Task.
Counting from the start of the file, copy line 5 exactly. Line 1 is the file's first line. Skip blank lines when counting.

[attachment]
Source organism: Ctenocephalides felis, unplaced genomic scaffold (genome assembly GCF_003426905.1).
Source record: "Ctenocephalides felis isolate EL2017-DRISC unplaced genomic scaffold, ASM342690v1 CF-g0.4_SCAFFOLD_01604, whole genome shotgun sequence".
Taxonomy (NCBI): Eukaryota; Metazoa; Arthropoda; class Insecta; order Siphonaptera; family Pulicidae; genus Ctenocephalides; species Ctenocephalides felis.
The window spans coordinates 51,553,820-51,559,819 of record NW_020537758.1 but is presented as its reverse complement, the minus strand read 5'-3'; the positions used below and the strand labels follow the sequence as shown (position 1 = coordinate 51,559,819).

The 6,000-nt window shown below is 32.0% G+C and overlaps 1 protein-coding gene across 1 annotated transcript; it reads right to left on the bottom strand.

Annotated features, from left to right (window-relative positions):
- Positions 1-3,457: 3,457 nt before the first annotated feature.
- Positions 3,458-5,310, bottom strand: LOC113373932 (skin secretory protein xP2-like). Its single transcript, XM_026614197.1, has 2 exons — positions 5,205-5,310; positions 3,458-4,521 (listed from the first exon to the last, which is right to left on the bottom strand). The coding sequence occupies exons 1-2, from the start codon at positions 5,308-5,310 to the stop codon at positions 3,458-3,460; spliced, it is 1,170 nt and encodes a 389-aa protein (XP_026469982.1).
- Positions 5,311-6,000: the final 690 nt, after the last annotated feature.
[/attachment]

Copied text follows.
The 6,000-nt window shown below is 32.0% G+C and overlaps 1 protein-coding gene across 1 annotated transcript; it reads right to left on the bottom strand.